the thatcher’s house

I was in southwestern England years ago with my friend Willie Nininger the folksinger . He was playing some of the pubs in Devon and Somerset . He had gigs in England for a few weeks every year and he had local friends and fans .

I went to a birthday party with him . It was a freewheeling  affair , inside a pub and outside in the car park . Welcome , welcome , they all said to me , not knowing who I was , operating on the principle that any friend of Willie’s is a friend of ours. So we raised our pints to the birthday girl and drank and celebrated and sang For She’s a Jolly Good Fellow  Which Nobody Can Deny .

One of the guests invited Willie and the other American  ( me ) to his house for a special meal . No , no , I said . Willie doesn’t come without you , he insisted . O.K. , then , thanks . He’s got a three-hundred year old house , Willie said , and he’s a gourmet cook . Great ! , I said facetiously . But the die had already been cast and my immediate destiny was set .

Part of the problem was that I had been wearing the same shirt for three days and the same blue jeans for five because I had no other clothes . I had taken an early flight from Berlin to London , had left Poland at four in the morning to make it to Tegel in Berlin  by six . I was second in line to check my bag . No other passengers around. There were two conveyor belts behind the sleepy airline employee : one to London and one to Ankara . I didn’t watch her put my bag on the Ankara belt . I would be in England for ten days. My bag went to Turkey without me and only arrived in London on my day of departure . So , I bought a couple of shirts , a toothbrush , underwear , and waited in vain for the airline’s help getting my clothes to me . I got a daily dose of  empty promises .

So we went to the house . Everyone had been drinking throughout the afternoon . A small group of us gathered in the main room of the house  . A fire crackled in the hearth . There was a third American there , a university student on break . Our host produced a bottle of liquor and a glass for each of us . We’re going to celebrate ! What ? said Willie . The house , the birthday , England , the shepherd’s pie he had cooking , America , music , he said . A toast to music !

And another. And another .

And then we just drank , and talked , and tried not to fall off the chairs , and admired the house , and praised the upcoming food , and discussed the characteristics of the blazing  fire burning in the hearth and shared in depth analyses of modern England and America , and swallowed more booze .

The man’s wife had banished herself to a back room . His son was coming home later . His son worked with him .  They were  thatchers  . There wasn’t much thatching work being done nowadays — not like in the old days . He fixed an assiduous gaze on me . Oh , you were in Poland ? Most of the thatching material is shipped in from Poland . Indeed . It’s a small world .scotch

And then the food came . Something English . Something special . Heesh a gourmet , slurred Willie . Pass the bottle , if you will , someone said. If I can . If I can. Oh , so delicious ! What do you call it , again ? Yorkshire pudding . Shepherd’s pie . Fool .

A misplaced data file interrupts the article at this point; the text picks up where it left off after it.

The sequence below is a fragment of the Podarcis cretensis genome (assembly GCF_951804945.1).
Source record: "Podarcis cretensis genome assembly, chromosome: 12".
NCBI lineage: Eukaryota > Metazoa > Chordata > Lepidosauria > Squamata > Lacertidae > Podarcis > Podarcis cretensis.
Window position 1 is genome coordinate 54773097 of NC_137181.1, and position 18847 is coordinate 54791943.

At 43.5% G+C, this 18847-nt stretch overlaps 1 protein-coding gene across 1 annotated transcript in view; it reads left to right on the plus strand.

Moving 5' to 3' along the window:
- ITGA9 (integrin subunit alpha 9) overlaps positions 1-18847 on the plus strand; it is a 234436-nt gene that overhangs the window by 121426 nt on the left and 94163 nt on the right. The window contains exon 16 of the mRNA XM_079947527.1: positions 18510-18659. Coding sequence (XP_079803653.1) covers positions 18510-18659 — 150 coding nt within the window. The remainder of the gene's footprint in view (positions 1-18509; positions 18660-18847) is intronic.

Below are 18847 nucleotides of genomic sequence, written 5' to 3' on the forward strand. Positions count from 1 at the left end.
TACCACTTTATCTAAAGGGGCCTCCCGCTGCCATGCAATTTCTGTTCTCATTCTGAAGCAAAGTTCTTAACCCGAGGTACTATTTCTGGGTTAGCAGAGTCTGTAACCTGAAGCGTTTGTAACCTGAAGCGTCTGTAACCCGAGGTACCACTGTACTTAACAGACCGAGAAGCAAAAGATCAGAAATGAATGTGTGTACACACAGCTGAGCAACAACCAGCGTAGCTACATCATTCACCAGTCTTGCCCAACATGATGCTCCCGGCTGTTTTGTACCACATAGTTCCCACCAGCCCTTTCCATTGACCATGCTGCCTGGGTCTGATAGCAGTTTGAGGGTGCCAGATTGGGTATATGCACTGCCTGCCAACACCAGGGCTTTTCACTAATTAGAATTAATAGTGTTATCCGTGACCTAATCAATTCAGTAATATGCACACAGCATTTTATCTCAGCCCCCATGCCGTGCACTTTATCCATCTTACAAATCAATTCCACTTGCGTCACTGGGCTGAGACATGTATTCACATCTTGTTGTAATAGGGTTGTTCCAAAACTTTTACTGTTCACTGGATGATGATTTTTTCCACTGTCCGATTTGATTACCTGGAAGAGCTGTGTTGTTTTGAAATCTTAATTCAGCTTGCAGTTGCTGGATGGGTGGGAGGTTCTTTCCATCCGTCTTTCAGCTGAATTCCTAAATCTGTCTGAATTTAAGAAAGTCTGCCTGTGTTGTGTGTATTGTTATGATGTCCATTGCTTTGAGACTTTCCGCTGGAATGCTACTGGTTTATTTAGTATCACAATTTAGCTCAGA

Did he call me a fool ? asked the American student . No , no . It’s a dessert .

Have some more , have some more ! You American guys came so far to be here . Have some more ! No , no thanks . Please !  You’d be doing me a favor . Have it , said the old man near the door . The American student looked at me , asked with his eyes : would it seem rude not to accept  ? Help me.

Come on mates ! There’s just enough for two !

Hesitation . We’re both on the spot now . In a foreign country . In the face of unrelenting hospitality . What to do ? The room full of revelers waits .

The student speaks first : O.K. , sure . I’d love it , he says . I follow . Me too. Thanks. If you’re sure . If you’re sure , repeats the student . Our plates are slapped with extra fool . The fool is finished . Pass that bottle if you please .

With a mobile phone in her hand the wife comes into the room and calls us a den of drunks . She tells the husband that  son Edgar is on his way . He’ll be hungry . His favorite food is fool and the fool is gone . Your drunken friends have eaten the fool !

I saved some for Edgar , says the thatcher , but the two Americans ate it ! It was there , right there , a few moments ago ! And now they’ve eaten it !

My fellow Americans , I thought , it’s time to go . Willie was already up and stumbling  for his coat . I could see panic in the student’s eye . But he insisted , he said to me . But he insisted .

Get out ! Out of my house !

And then  waves of undue invective spewing  forth from the room propelled us out the door and out into the cold dark English night .

Nice house , I told Willie as we stood outside in an empty road in the open air  and the American student fought with the zipper of his jacket in a frustrated competition with the cold .

Did you like the food ? Willie inquired  .

I didn’t even want that extra helping , the poor guy with us mumbled .

Leave a comment

Filed under humor

Leave a Reply

Fill in your details below or click an icon to log in: Logo

You are commenting using your account. Log Out / Change )

Twitter picture

You are commenting using your Twitter account. Log Out / Change )

Facebook photo

You are commenting using your Facebook account. Log Out / Change )

Google+ photo

You are commenting using your Google+ account. Log Out / Change )

Connecting to %s